From 16 to 19 January a number of the world's top golfers were in the United Arab Emirates for the Abu Dhabi HSBC Golf Championship; Spaniard Pablo Larrazabal won the tournament, one shot ahead of Phil Mickelson and Rory McIlroy. Abu Dhabi is also growing in popularity as a destination for golf vacations.
The weather during January is ideal for playing golf. Daytime temperatures creep above 20 centigrade, the sun shines much of the time and light breezes are common. Increasing numbers of players are aware of this and heading to Abu Dhabi to play at a time of year when courses closer to home are affected by cold and inclement weather. The number of rounds played by overseas players at the Abu Dhabi, Saadiyat Beach and Yas Links golf clubs rose by 95 per cent in 2012 and markedly last year too. The courses cooperate as part of the Golf in Abu Dhabi initiative, involving clubs and destination management companies.
When friends heard I would be heading to Abu Dhabi to view the tournament and take a look at three of the Emirate's seven golf courses I guessed that my frequent run-ins with bunkers might prompt sarcastic comments. "You spend so much time in the sand that you couldn't have chosen a more appropriate place for a round," was one predictable remark. The Middle East may have popular associations with the desert yet the three courses that I visited were notable for their lush fairways and well-maintained greens.
My first stop was the Gulf's first 18-hole beach front course, at Saadiyat Beach Golf Club, which was designed by Gary Player and opened in 2010. Maintaining this 7,806 yard, par 72 championship level course is, inevitably, water intensive but efforts have been made to invest in the environment via salt-water lagoons and the restoration of sand dunes in which hawksbill turtles lay their eggs. For a couple of months each year hatchlings can be seen scurrying down the beach.
I took a lesson with PJ, originally from South Africa, one of the Saadiyat's professionals. He explained that the club offers coaching geared towards players of all levels, from absolute beginners to experienced players looking to tweak specific aspects of their game.The driving range is floodlit and music plays from the clubhouse, providing a relaxed atmosphere for practicing into the night.
Yas Links Abu Dhabi was my second halt. As the name of the club suggests, this is a links style golf course; the first of its kind in the Middle East. Kyle Phillips designed the 7,414 yard, par 72 championship course, which opened in 2010 and has eight holes on the coast. Similarly to Saadiyat Beach, this club also has a floodlit practice area and an academy course with nine par 3 holes.
The club has won a number of accolades. Last year the newspaper Ahlan! rated Hickory's, the Yas club bar, in the Andalusian style clubhouse, as Abu Dhabi's Best Bar. Tripadvisor users rate Yas Links as one of the top visitor attractions in Abu Dhabi, behind Sheikh Zayed Grand Mosque at number one. From the upper floors of the clubhouse I looked out towards the famous prancing black stallion logo adorning the roof of the Ferrari World theme park. In the other direction I watched kayakers leisurely paddling towards the dense mangroves that grow within an easy iron shot of Yas Island.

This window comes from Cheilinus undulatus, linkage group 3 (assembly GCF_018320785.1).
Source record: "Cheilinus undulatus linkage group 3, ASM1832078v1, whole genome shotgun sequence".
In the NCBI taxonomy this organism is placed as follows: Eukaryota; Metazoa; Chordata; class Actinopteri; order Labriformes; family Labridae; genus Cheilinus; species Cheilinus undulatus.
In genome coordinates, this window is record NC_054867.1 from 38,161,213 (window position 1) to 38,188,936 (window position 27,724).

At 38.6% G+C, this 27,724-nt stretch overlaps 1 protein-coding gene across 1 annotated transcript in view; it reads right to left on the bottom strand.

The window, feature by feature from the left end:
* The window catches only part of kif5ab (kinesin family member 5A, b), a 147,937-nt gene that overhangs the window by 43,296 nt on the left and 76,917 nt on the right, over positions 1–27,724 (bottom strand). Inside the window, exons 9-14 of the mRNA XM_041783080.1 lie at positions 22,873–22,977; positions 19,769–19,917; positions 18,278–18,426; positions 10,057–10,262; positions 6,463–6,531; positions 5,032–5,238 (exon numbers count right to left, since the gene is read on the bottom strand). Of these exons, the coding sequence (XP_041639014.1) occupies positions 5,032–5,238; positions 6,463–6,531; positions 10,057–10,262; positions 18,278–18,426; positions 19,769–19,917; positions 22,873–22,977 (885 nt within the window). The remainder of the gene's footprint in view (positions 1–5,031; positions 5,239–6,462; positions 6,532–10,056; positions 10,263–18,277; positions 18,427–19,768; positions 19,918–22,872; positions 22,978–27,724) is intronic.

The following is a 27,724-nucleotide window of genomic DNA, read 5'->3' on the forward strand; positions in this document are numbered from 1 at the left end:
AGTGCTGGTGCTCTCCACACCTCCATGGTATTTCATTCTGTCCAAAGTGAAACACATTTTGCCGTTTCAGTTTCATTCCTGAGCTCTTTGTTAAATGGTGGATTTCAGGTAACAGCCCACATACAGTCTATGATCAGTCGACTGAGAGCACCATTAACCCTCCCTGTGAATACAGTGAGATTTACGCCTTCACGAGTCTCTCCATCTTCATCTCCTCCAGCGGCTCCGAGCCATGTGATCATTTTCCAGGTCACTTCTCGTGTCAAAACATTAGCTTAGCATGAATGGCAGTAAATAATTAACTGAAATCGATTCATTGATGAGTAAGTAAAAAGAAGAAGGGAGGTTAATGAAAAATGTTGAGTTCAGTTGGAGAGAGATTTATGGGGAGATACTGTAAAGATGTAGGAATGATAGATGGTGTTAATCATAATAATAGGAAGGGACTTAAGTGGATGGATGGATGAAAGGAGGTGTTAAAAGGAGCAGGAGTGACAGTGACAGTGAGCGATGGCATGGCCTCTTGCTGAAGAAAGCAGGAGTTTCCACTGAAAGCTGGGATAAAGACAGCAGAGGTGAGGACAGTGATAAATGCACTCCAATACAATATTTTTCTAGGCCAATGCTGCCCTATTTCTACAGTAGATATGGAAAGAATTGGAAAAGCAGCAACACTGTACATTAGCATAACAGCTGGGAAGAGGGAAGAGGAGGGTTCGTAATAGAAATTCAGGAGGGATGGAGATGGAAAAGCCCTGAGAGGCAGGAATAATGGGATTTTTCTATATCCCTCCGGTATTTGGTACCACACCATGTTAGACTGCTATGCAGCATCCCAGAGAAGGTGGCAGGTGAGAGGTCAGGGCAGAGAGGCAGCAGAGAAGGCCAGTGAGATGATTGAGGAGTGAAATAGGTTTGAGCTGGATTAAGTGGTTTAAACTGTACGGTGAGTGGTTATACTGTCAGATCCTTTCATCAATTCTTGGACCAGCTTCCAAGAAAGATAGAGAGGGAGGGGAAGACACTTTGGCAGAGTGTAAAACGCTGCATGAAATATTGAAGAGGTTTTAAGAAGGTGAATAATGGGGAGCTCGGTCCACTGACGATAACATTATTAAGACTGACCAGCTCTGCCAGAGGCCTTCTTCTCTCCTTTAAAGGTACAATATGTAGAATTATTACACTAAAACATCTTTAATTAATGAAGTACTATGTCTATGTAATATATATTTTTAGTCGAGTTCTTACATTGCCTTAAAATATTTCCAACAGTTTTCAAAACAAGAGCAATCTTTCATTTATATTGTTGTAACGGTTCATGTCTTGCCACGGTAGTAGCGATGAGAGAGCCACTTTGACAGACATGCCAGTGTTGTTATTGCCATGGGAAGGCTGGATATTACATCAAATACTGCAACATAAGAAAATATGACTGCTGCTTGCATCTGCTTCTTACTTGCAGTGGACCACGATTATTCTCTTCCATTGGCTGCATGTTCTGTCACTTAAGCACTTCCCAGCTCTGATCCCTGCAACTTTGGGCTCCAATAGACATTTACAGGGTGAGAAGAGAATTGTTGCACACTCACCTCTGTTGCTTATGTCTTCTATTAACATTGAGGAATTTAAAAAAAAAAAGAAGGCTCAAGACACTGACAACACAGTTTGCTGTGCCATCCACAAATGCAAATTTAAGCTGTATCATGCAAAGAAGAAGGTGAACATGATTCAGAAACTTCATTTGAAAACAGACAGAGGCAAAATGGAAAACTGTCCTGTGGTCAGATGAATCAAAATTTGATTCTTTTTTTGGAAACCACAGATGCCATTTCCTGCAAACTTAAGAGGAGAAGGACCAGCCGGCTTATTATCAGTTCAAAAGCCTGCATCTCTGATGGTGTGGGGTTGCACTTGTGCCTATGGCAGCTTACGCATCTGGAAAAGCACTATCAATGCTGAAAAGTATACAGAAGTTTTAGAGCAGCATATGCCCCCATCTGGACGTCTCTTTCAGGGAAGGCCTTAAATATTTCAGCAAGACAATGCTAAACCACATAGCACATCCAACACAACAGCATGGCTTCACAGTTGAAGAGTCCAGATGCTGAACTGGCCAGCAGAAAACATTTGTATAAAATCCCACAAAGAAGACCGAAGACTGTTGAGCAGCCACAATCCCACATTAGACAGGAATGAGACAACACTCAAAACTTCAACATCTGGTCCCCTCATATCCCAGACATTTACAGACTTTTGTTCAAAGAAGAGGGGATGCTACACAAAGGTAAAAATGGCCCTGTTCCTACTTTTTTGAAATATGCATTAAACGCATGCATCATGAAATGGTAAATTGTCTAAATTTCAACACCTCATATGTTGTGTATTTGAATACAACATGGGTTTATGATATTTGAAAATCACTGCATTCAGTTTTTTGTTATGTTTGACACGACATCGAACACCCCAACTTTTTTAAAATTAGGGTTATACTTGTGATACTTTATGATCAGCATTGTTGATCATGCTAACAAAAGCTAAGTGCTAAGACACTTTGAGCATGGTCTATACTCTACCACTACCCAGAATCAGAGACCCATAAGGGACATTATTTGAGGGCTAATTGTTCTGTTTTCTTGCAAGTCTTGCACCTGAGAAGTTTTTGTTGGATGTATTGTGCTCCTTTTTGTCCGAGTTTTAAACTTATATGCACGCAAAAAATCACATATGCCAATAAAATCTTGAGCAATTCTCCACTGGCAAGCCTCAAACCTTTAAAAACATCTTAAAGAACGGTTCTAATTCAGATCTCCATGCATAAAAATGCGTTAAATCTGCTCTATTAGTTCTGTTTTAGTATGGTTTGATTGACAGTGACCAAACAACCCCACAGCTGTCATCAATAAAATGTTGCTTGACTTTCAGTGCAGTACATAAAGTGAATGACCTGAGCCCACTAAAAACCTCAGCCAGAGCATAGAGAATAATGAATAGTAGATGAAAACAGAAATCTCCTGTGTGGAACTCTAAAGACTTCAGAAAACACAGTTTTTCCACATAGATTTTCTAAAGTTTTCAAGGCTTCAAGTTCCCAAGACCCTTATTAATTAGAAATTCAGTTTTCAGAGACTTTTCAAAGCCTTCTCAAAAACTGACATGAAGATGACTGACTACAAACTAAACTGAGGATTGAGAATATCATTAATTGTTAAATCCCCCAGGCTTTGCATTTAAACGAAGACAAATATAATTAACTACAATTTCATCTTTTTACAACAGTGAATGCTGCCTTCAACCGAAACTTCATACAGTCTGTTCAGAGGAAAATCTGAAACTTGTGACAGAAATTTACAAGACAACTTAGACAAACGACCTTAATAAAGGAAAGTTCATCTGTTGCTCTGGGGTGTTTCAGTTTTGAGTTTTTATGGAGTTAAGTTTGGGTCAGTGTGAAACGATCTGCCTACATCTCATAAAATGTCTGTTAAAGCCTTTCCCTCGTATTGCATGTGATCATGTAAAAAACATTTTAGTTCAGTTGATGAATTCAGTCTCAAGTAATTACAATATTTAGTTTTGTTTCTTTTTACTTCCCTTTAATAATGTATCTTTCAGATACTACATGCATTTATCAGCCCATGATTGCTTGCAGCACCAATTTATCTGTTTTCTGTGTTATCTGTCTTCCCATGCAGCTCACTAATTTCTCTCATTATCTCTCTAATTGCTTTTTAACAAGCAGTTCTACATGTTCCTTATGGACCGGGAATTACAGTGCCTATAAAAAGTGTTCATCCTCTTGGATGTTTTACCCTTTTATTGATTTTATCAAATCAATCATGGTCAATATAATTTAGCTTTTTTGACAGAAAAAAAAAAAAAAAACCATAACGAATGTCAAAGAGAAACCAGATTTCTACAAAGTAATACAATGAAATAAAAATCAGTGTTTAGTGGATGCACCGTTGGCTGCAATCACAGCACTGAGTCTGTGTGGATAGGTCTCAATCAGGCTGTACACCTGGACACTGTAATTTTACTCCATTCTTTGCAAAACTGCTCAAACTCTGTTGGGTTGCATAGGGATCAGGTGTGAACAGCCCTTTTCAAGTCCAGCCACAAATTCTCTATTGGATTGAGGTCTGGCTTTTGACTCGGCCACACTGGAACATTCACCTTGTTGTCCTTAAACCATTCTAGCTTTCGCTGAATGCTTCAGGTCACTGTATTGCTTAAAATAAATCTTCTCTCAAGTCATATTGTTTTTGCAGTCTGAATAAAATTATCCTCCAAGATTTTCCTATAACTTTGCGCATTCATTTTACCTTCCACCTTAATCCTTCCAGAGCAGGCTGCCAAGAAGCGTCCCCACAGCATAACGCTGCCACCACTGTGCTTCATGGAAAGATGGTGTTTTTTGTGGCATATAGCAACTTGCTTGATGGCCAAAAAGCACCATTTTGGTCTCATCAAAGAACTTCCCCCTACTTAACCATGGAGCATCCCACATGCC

My third stop was Abu Dhabi Golf Club. The Abu Dhabi HSBC Golf Championship has been held on the club's 7,334 yard, par 72 National Course since 2006. Part of the PGA's European Tour, players compete for the silver falcon trophy, with Jamie Donaldson, Chris DiMarco, Martin Kaymer and Paul Casey among previous winners.The event has been pivotal in raising international awareness of Abu Dhabi as a golf destination with quality courses that both pros and amateur golfers can enjoy playing.
Peter Carradine designed the course, which is managed by Troon Golf. In November last year it was named Best Course in the Middle East for the second year in a row at the Asia Pacific Golf Summit awards.
Players not quite up to the challenges faced by the world's top pros, or looking for a round at night, can play the floodlit nine hole, 3,299 yard, par 36, Garden Course.
Even from the 18th green I could stand appreciating an example of the contemporary architecture for which is Abu Dhabi is becoming renowned. The clubhouse, whose facilities include a swimming pool, squash courts and state-of-the-art gym, is built in the form of a falcon gripping a golf ball.
Inspired by seeing the likes of Phil Mickelson in the flesh I'm hoping 2014 will see a dramatic improvement in my game. Getting out for a round in January, in short sleeves, is a step in the right direction.
The Golf in Abu Dhabi website lists information on golfing packages and events in Abu Dhabi. Set packages run from five to seven days in duration. They include between three to five rounds of golf, transfers between the hotel and golf courses, airport transfers plus all taxes and service charges. Bespoke packages can also be arranged.
Abu Dhabi has a growing number of cultural and family-friendly attractions, providing places of interest for non-golfing companions. These include the Sheikh Zayed Grand Mosque, Manarat al Saadiyat exhibition centre, Ferrari World indoor theme park plus the Yas Waterworld water park. Find out more about heritage and tourism attractions in the region on the Visit Abu Dhabi website.
Read more of Stuart Forster's travel features on his personal blog, www.go-eat-do.com.